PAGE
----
Decision Making

The ultimate responsibility for all aspects of the EMG laboratory examination rests with the electromyographer. However, candidates for the BRETC registration examination are expected to be able to function independently in all phases of nerve conduction studies. For the purpose of the examination candidates will be given common neuromuscular disorder case(s) and decisions about appropriate techniques and which nerves should be tested must be made by the technologist, give the patient’s history and clinical findings.

Anatomy and Physiology

All candidates are expected to know: Neuroanatomy and functional anatomy of the limbs, head, neck and lower back as it related to EMG technology. Basic nerve and muscle physiology as it pertains to excitation and propagation of action potentials in peripheral nerves, neuromuscular junction transmission and the electrochemical/mechanical coupling in skeletal muscle. The type of nerve(s) and their connections responsible for phenomena observed in EMG technology, e.g.: explain the pathways needed to evoke an H reflex. The essential nature of common neuromuscular problems tested in the EMG laboratory.

Electronic and Machine Considerations

Essential knowledge and understanding (to include how altering the machine parameters affects waveforms) about:

  • Gain (sensitivity)
  • Sweep speed
  • Filters (high and low pass)
  • Averaging
  • Calibrations
  • Stimulating electrode and stimulating parameters
  • Recording electrodes
  • Impedance
  • Shock artefact 60 Hz artefact
  • Grounding (current limiters and signal isolation)
  • Electrical safety
  • Ohm’s law
  • Leakage current

Patient Considerations:

  • Good beside manner and patient handling skills
  • Appropriate history taking
  • Proper skin preparation
  • Consideration of patient comfort during testing
  • Management of limb temperature and its effect on nerve conductions
  • Management of muscle artifact
  • Ability to deal with limb edema, intravenous sites, etc.
  • Understanding the effect of age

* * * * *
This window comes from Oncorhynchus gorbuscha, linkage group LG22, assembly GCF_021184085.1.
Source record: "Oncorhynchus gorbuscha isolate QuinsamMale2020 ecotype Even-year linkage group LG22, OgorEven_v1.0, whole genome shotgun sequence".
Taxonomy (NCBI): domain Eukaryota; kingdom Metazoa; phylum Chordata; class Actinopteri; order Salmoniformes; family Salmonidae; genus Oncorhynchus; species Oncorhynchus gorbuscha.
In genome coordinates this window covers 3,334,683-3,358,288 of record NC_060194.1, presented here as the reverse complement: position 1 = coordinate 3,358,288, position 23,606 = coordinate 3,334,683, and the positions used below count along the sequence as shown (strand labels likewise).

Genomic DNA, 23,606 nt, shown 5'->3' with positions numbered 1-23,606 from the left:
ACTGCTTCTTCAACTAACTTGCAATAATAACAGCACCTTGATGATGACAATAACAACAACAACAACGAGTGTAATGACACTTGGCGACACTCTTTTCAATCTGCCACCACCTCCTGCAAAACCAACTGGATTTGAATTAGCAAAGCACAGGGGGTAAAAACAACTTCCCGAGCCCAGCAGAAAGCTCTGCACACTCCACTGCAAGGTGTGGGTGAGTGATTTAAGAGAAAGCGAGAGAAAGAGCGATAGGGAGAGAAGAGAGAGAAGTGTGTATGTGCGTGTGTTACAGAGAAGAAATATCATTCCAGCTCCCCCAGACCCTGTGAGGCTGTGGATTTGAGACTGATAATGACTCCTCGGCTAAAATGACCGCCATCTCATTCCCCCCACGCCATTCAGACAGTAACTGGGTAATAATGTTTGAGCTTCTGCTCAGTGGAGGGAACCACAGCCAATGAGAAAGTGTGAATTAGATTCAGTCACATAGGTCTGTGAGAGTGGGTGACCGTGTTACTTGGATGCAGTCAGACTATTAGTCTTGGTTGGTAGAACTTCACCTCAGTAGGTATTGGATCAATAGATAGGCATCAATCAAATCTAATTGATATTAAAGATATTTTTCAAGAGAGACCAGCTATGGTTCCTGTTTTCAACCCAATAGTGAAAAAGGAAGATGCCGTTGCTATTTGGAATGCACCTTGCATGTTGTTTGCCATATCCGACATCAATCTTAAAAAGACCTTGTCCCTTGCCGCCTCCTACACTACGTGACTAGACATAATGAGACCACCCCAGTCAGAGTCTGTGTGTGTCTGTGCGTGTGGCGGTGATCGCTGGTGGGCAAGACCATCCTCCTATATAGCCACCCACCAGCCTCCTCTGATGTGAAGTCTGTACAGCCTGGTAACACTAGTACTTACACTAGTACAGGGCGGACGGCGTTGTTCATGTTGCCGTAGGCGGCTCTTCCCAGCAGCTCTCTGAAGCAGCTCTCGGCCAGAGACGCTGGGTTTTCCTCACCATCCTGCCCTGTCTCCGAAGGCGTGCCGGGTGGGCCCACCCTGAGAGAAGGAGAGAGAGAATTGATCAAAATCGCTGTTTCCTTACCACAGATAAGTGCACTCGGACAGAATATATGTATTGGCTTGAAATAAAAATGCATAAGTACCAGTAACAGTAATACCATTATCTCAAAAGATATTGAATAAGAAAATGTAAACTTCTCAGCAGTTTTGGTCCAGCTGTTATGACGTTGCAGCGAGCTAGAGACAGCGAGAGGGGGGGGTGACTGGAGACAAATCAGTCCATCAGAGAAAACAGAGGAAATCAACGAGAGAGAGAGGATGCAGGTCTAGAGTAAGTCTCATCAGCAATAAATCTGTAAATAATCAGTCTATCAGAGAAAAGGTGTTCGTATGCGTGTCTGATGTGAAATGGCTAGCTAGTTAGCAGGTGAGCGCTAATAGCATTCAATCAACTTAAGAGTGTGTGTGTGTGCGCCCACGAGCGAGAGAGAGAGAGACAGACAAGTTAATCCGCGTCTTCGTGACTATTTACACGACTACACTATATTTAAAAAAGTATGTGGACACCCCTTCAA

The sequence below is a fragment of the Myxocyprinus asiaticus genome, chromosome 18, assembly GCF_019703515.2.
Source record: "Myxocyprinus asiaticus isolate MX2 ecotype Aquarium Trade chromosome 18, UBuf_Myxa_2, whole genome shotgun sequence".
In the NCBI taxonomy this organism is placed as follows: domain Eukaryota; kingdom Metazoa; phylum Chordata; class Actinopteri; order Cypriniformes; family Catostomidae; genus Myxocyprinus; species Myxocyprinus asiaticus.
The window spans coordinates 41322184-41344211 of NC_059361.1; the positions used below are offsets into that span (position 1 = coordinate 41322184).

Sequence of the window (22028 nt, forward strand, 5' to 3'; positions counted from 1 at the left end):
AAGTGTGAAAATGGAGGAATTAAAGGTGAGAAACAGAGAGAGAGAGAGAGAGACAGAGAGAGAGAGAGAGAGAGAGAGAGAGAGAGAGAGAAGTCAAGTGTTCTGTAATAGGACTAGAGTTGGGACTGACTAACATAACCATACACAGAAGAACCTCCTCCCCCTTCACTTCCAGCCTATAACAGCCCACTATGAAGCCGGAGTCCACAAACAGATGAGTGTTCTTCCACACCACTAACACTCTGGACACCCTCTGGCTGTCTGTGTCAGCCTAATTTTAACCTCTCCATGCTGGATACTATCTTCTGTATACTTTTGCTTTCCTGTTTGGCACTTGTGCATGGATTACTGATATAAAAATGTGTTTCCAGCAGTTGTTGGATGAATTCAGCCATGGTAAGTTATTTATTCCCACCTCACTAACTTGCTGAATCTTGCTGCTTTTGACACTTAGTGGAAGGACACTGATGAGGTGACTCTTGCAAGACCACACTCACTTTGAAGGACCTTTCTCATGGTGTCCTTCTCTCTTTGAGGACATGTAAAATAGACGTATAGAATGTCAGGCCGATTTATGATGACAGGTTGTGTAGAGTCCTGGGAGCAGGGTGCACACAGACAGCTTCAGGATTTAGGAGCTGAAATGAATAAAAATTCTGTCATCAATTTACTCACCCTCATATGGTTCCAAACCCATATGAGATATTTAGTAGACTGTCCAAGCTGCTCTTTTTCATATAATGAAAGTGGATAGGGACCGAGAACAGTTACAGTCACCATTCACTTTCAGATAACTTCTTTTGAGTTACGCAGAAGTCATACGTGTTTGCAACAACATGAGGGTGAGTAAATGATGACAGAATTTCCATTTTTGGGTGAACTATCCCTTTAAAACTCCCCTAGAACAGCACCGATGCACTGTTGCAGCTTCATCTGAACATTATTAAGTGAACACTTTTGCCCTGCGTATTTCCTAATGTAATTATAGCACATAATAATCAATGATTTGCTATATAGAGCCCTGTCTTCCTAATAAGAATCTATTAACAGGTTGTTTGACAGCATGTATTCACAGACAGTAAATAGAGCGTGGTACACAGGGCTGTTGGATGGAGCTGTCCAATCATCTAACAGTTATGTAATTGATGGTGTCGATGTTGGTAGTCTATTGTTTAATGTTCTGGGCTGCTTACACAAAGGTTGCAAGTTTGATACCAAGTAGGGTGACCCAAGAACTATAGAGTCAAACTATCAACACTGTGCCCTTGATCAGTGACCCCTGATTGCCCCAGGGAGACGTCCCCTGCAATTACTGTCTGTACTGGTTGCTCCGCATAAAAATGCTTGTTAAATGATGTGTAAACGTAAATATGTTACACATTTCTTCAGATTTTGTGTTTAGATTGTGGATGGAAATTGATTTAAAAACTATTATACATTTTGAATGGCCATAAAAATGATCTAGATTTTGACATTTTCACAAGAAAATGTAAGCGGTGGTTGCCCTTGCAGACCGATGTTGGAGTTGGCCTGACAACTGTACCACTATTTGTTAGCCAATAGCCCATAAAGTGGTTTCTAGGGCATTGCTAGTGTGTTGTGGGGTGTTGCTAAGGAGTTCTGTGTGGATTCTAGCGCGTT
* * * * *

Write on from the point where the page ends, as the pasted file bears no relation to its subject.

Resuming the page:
• Adequate infection control techniques regarding cleaning, disinfection and sterilization of lab equipment

Nerve Conduction Studies Candidates will be evaluated on points previously stated and in addition:

  • General knowledge of normal electrophysiological values and therefore recognition of abnormal values
  • Recording electrode placement
  • Stimulation
  • Quality of traces
  • Accuracy of latency, amplitude, distance and velocity measurement (manual measurements may be asked for)
  • Electrode handling and preparation
  • Stimulus spread
  • Manual conduction velocity calculations

Needle EMG Consideration Candidates must have knowledge about:

  • Machine set up for Electromyography
  • Types and properties of needle electrodes
  • Infection control techniques: sterilization, handling, storage and disposal of needle electrodes and indications for wearing gloves, masks, gowns

Motor Nerves

Be prepared to perform nerve conduction studies on: Median, ulnar, radial, musculocutaneous, peroneal, femoral, facial, anomalies (Questions on the written examination will not be restricted to these motor nerves – see Anatomy section)

Sensory Nerves

Be prepared to perform nerve conduction studies on: Median, ulnar radial, musculocutaneous, sural, superficial peroneal, medial and lateral plantars, saphenous (Questions on the written examination will not be restricted to these sensory nerves – see Anatomy section)

Additional Techniques

Know: Myasthenia and Myasthenic Syndrome studies (proximal and distal techniques), F responses, Axon reflexes, H reflexes, Blink reflexes.

Acknowledgements

Prepared by Helen Brooks & Tony Parkes